The Court justified this approach because s 18(1) stated that the security agreement was effective according to its terms.
The Court stated:
Nothing in the PPSA denies the operation of the provisions of the GSA which entitle Forge to use payments received from Hamersley under the Contracts for its own benefit. To the contrary, as noted at  above, s 18(1) of the PPSA provides that a security agreement such as the GSA is effective according to its terms.
Although the Court downplayed the significance of ANZ’s fixed security interest by focusing on the fact that ANZ’s security agreement gave Forge control over the Payments, the decision suggests it is open to the parties under s 18(1) to overrule the specific provisions of the PPSA and it is open to the courts to apply the law on floating charges despite the PPSA. Indeed, s 18(1) does not specify that it is subject to the PPSA. Contrast the equivalent sections in other PPSA jurisdictions. The Canadian PPSAs state Subject to this Act and any other Act, a security agreement is effective according to its terms. New Zealand’s PPSA states Except as otherwise provided by this Act or any other Act or rule of law or equity, a security agreement is effective according to its terms. It is doubtful that the drafters of the Australian PPSA by omitting such language intended that parties could override fundamental provisions of the PPSA such as s 12 and s 19 which underpin the entire scheme of the legislation.
Section 257 of the PPSA does, however, restrict the extent to which a security agreement is effective according to its terms by stating that s 18(1) is subject to:
(a) a law of the Commonwealth (other than this Act);
(b) a law of a State or a Territory;
(c) the general law.
Professors Duggan and Brown state that a literal reading of s 257(2) could mean that the parties may contract out of the PPSA altogether, “but any such carte blanche would defeat the purpose of the reforms”.  They state further:
To avoid this outcome, the bracketed words in subs 257(2) should be read as applying only to the extent that the PPSA specifically preserves the parties’ freedom of contract.
Canadian commentators address the extent to which the PPSA applies to restrict the law of contract. It is the proprietary effect of the security agreement – the security interest itself – to which the PPSA applies to restrain freedom of contract. Section 18 is needed to establish that the remaining contractual aspects of the security agreement are left to contract law. It does not operate to enable parties to contractually change the nature of the security interest because ss 12 and 19 of the PPSA speak to the proprietary effect of the security agreement which is mandated by the PPSA. These provisions specifically establish that a security interest embodied in a security agreement is fixed and proprietary even if the terms of the contract indicate it is a floating charge and the grantor has the benefit of circulating assets.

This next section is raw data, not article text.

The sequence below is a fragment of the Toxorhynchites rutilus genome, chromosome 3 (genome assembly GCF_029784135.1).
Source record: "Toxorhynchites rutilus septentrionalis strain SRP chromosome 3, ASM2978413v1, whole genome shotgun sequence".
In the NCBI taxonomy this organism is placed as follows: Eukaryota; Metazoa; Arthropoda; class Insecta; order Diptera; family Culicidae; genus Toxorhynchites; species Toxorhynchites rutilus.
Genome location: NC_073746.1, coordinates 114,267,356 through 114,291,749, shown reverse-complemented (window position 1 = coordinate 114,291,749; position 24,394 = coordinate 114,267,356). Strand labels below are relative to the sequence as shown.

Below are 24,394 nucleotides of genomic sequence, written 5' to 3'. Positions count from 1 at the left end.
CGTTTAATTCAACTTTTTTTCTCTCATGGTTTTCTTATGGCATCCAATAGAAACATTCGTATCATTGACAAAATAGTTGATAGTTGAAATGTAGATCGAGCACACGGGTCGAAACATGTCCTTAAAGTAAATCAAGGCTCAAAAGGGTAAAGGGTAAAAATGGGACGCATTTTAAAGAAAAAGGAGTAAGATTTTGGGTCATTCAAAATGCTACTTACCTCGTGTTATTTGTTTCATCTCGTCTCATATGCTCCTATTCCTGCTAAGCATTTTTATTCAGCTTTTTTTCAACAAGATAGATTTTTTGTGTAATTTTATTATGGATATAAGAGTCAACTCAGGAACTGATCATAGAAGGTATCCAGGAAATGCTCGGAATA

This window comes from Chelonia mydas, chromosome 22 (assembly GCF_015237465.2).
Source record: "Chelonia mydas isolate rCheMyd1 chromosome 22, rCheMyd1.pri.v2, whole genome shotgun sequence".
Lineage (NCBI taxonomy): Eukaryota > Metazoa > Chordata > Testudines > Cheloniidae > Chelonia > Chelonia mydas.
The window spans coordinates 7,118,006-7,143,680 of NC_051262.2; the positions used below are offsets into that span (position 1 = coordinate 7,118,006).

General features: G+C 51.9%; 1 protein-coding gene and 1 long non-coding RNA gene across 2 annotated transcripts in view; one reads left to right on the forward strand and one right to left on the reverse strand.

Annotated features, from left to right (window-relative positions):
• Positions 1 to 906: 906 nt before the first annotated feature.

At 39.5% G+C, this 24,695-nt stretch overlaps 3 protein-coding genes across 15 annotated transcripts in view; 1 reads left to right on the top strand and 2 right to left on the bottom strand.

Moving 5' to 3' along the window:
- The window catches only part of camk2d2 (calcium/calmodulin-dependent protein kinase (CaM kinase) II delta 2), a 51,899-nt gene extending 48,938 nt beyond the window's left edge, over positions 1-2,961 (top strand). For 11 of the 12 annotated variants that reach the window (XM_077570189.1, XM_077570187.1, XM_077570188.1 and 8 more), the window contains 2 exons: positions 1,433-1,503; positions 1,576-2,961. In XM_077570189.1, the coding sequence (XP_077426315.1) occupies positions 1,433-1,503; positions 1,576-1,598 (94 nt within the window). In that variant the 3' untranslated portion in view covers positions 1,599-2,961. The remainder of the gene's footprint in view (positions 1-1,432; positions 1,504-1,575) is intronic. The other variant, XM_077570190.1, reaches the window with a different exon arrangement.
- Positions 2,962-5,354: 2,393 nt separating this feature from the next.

Australian commentators support this view. They state in the context of s 18(1) that the PPSA is largely concerned with any security interest which may arise by operation of the agreement. It is not concerned with the agreement’s primary obligations. General contract law applies for enforcement remedies in personam, but the PPSA applies for enforcement remedies in rem.
The courts’ penchant for breathing life back into the floating charge can be attributed in large part to the circulating security interest regime under the Corps Act. The term “circulating security interest” is defined in the Corps Act to accommodate the changes to the law enacted under the PPSA to the extent that such changes affect the insolvency rules in the Corps Act. Section 51C of the Corps Act defines the term to mean a security interest that is governed by the PPSA that has attached to a “circulating” asset within the meaning of the PPSA. Circulating asset is defined in s 340 of the PPSA to include, inter alia, accounts and inventory, unless the secured party has control over such assets. Control essentially denotes that they are not circulating. The fact of the secured party’s control means the assets are not in circulation. Section 51C also defines circulating security interest to mean a floating charge. As a result, the Court of Appeal in Hamersley v Forge found that a floating charge under the Corps Act is “treated in the same way as a security interest attached to the circulating asset under the PPSA.”